That’s a title that most managers would consider an anathema to good policing, but it really isn’t a threat to good order and effectiveness. In fact, I would argue it will enhance effectiveness big time. I shall explain.
The traditional operational briefing process starts with what’s new and needs attention, followed by some justified sighing and pleading on the part of the team whose members have just had yesterday’s priorities stamped on by today’s new priorities. This displeasure can be exacerbated if the teams are subject to different leaders every day, as I know some CID teams can be – DS Smith does things that way, but today DS Brown is team leader and she does things another way. It is an unfortunate fact of life that despite all the management training people are (not) given, there is a tendency, an unconscious bias (ooh, buzzword) towards decisions that favour some over others. But that’s not why you came.
I have a suggestion. Instead of leading with the bad news, open with a desire to see what the workload already is. When the team assembles, whether face to face or over Teams (what was wrong with Zoom?), don’t start with what is happening and needs attention – ask the team what they are dealing with and what their needs are. This has two effects.
Perhaps the most important, the team feels that its needs have been taken into consideration whatever happens next. That has a massive psychological benefit. People who are heard, listen. They feel so much better having been heard that they will then actively help to resolve the oncoming storm.
Which is the second benefit. Once people have been able to air their needs they become responsive to the organisation’s needs. Of course, the organisation could have demanded attention – but by identifying and acknowledging the teams needs first, the organisation engenders the use of patience, understanding, initiative and positivity by the team – and they start solving the prioritisation problem that has been presented.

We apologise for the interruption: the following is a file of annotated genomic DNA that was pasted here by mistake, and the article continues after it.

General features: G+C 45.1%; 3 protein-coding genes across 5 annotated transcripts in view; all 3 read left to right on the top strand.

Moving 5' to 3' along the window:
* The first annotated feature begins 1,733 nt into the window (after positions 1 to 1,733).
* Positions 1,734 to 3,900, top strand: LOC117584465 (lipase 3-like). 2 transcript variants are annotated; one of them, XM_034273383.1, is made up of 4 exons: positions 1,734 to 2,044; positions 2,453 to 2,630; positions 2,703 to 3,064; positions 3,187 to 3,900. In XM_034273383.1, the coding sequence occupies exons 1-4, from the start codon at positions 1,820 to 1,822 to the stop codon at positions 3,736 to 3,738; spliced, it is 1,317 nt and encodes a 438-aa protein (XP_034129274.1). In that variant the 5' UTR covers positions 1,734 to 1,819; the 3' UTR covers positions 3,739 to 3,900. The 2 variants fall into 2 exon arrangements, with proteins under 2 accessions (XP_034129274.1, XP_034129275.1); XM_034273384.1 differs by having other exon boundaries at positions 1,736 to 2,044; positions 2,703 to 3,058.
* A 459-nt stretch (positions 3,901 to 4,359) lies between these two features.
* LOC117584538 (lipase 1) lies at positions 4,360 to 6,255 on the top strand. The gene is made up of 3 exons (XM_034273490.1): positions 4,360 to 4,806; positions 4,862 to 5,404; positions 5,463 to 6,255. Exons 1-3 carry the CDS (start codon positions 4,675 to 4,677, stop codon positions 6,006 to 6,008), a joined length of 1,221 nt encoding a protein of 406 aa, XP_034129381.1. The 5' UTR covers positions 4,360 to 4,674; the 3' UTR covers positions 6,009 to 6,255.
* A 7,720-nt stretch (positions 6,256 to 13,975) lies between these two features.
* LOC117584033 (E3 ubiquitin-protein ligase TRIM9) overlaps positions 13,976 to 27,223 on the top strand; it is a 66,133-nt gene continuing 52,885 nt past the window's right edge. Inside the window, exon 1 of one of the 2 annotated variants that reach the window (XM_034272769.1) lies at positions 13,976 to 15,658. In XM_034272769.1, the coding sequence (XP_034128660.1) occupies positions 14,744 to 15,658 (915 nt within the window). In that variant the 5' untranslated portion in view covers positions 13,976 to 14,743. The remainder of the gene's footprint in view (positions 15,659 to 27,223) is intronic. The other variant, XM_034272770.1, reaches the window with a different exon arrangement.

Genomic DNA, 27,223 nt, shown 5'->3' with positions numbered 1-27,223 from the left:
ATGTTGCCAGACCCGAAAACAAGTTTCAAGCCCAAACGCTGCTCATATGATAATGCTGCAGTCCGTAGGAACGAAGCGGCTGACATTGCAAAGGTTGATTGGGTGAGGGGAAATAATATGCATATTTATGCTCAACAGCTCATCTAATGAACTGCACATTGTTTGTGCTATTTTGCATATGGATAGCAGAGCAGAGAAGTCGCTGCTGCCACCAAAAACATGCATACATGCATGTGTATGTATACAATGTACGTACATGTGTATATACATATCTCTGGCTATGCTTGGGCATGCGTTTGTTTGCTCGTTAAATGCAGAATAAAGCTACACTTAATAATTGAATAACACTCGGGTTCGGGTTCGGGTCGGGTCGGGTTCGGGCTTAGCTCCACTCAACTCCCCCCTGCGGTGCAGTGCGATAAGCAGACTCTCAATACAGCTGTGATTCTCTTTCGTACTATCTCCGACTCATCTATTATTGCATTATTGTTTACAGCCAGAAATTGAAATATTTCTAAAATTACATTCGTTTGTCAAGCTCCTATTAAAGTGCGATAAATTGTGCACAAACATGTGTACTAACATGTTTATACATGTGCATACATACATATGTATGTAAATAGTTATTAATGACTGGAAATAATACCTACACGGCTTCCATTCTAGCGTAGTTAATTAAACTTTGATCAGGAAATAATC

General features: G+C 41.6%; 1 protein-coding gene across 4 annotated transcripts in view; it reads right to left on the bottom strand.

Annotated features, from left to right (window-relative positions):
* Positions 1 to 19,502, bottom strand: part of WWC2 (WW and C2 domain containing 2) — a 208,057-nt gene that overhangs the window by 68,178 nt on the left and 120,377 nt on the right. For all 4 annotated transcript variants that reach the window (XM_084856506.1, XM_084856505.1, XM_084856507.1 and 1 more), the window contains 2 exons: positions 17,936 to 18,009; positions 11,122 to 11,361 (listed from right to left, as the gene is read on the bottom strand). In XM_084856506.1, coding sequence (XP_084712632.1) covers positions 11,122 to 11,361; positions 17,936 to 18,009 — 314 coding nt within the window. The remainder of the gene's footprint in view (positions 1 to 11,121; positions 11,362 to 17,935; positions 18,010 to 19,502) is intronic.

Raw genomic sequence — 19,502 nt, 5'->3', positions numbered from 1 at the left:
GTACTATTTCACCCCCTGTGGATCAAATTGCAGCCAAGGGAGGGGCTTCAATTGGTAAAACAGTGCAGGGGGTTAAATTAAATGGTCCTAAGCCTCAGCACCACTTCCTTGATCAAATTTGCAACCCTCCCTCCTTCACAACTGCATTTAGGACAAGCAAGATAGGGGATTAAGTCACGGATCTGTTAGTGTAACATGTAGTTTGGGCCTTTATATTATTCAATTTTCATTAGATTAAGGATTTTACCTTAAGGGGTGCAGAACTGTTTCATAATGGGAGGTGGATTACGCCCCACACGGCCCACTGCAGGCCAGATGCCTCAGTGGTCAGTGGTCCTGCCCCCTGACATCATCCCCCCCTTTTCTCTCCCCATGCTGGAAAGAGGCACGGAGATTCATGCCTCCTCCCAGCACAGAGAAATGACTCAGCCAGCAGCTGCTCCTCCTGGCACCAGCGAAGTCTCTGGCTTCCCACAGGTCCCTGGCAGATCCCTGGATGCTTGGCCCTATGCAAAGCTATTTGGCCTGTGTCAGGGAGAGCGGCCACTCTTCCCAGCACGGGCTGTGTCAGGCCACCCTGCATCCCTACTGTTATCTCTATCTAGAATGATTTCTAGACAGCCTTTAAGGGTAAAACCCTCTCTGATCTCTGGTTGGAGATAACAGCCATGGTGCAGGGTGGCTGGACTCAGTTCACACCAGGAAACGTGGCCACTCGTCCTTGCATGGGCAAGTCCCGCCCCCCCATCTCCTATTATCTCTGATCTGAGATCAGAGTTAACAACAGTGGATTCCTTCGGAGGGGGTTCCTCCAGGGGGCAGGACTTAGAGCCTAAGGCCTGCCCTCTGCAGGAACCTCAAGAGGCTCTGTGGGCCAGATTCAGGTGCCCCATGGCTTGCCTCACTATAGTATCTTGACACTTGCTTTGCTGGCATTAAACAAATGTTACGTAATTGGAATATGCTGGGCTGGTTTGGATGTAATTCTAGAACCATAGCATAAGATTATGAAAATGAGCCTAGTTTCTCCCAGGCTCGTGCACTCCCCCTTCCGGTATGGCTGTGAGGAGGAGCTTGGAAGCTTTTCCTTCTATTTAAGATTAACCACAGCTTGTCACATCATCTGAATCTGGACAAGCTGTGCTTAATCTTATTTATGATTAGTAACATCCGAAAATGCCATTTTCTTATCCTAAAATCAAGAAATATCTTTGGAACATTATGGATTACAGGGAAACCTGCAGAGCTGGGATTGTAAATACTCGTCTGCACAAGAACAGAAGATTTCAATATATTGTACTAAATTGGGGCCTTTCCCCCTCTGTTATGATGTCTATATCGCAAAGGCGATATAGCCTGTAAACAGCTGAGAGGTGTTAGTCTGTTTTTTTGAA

In effect – and you’ll be amazed if you try it – the work on today’s priorities gets done in better humour and more effectively, while the team works its priorities around the organisations and BOTH get the appropriate amount of attention.
Just by swapping the order of attention from us to you, to you then us. Same, even better results, and happier team members.
Or you can just take the short cut, make your demands and then wonder why you spend so much time chasing people up for their failure to do the things your re-prioritisation method prevented them from doing.
I read a lot of LinkedIn posts about putting people first. I notice that a lot of policing professionals are on LinkedIn. I assume that they look at it now and then and read all about how putting your staff first is the Branson Way (Covey did it first) and happy staff create better results. Then, in the interests of efficiency, they make urgent demands that are not necessarily urgent, and could be requests if they just used their language and patience.
I had bosses like that, men and women who were leaders as much as they were managers, who got the organisations’ priorities done while recognising and allowing for the fact that, the very day before, they’d produced demands that their team members were still needing time to work on.
Now, if I can just convince the CPS to think along these lines….
For more on this idea, buy Police Time Management for £12.99 at Amazon. 300 A4 pages for that price…… beats Blackstone’s.